On Tuesday, the D.C. Circuit Court of Appeals handed down a 2-1 decision upholding the 2015 Federal Communications Commission (FCC) decision to impose “Net Neutrality” on Internet service providers, treating the Internet like a public utility.
The controversial policy was enacted last year, much to the delight of Google, of left-wing activists in Silicon Valley, and of their White House allies. It was a reversal of FCC chair Tom Wheeler’s stance, and was carried out with little transparency.
However, few of the activists could explain why Net Neutrality — which prevents providers from charging differential rates for differential bandwidth use — is necessary, beyond vague notions of “equality.” The same tech entrepreneurs who decried government regulation of free speech, and organized opposition to the Stop Online Privacy Act (SOPA), seemed to have no problem with the government regulating the Internet itself. Their attempts to defend the policy often proved embarrassing. And in the months since the policy was enacted, investment in broadband has dropped, along with Silicon Valley job growth.
Congress never authorized the FCC to regulate the Internet, and expressed its opposition to such regulation, but the FCC went ahead anyway, using old legislation, such as the Communications Act of 1934, which had been passed to regulate telephone monopolies.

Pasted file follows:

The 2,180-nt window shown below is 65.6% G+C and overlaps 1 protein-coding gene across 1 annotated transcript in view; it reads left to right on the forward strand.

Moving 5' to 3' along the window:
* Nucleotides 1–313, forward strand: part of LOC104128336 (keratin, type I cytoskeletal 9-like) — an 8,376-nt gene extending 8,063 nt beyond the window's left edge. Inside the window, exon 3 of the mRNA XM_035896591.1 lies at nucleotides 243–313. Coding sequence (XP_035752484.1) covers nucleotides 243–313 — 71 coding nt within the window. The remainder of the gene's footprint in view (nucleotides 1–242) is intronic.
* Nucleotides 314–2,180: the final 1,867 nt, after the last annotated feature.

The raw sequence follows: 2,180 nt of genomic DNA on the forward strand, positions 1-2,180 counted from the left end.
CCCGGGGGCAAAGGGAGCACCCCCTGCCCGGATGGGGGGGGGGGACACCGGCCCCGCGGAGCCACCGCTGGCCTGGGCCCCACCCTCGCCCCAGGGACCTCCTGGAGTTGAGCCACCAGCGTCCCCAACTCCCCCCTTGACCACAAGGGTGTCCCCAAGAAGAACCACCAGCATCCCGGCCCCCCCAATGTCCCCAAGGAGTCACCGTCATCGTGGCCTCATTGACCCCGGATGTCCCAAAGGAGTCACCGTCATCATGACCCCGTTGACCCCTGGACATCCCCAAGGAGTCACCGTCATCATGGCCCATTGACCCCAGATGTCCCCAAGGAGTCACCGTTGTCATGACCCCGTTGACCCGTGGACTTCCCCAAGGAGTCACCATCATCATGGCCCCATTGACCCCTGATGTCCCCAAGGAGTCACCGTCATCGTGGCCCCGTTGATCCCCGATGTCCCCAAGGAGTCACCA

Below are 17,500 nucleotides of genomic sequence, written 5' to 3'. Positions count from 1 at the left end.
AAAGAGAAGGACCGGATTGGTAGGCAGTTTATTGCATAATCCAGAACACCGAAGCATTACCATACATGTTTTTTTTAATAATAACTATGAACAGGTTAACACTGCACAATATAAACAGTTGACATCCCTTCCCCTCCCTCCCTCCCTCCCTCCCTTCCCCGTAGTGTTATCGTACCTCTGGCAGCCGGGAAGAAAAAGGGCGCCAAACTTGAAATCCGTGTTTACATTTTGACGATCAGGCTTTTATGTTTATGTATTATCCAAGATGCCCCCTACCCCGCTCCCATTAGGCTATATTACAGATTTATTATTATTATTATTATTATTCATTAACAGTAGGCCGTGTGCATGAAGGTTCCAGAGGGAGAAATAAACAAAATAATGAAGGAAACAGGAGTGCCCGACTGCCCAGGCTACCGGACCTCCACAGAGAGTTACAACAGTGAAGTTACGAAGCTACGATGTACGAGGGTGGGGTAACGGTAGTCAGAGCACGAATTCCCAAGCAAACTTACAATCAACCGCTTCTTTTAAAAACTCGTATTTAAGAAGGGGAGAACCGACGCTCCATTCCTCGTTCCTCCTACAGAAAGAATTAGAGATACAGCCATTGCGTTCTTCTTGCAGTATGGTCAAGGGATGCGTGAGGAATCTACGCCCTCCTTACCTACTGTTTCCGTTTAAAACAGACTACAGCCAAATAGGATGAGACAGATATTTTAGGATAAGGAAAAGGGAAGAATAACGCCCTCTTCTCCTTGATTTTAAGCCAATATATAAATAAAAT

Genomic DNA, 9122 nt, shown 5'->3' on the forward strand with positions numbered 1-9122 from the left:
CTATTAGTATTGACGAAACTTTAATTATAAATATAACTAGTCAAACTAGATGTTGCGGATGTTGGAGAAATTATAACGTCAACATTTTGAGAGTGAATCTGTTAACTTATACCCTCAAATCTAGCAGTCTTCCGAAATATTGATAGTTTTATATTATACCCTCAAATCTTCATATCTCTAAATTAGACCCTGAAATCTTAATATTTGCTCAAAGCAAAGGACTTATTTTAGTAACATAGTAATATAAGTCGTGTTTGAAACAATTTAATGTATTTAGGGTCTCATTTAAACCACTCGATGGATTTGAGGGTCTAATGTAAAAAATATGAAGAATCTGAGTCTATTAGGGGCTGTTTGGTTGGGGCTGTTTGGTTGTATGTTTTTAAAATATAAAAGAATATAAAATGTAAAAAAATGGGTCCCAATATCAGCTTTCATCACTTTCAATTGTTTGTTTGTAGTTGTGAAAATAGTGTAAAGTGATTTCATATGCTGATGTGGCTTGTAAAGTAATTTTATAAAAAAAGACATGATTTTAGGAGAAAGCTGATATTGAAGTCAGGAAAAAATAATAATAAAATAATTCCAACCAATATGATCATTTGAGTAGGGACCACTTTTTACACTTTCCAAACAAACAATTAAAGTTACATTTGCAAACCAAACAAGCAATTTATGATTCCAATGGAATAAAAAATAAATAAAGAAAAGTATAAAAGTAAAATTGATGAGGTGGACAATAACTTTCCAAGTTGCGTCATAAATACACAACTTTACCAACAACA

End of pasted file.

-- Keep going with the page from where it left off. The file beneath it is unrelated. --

Two liberal judges on the D.C. Circuit ruled that the FCC had the authority to do so; the dissenting conservative judge allowed that the FCC had the authority, but defied its own rules in doing so, particularly in proving a basis for the change, pointing out that the FCC had relied on laws designed to decrease regulation in order to increase it.
The issue will now pass to the Supreme Court. It is a reminder that the future of the Internet depends on the November election, for three reasons: 1. The next president will appoint the ninth member of the Court, and probably more; 2. the next president will either help Congress repeal Net Neutrality, or resist; 3. The next president will either give up American control of domain names, or keep it.
Petitioner Daniel Berninger, who had appealed the case to the D.C. Circuit, warned that Tuesday’s decision could have dire consequences for entrepreneurship. “Today’s decision is a huge step backward for the continued evolution of the internet that consumers enjoy today … This convoluted legal opinion ignores the reality that the internet prospered for 20 years without FCC policy intrusions. The rules upheld today essentially render new innovations for consumers and businesses that otherwise could have come to market dead on arrival.”
It may take the Supreme Court — or the voters — to intervene.
Joel B. Pollak is Senior Editor-at-Large at Breitbart News. His new e-book, Leadership Secrets of the Kings and Prophets: What the Bible’s Struggles Teach Us About Today, is on sale through Amazon Kindle Direct. Follow him on Twitter at @joelpollak.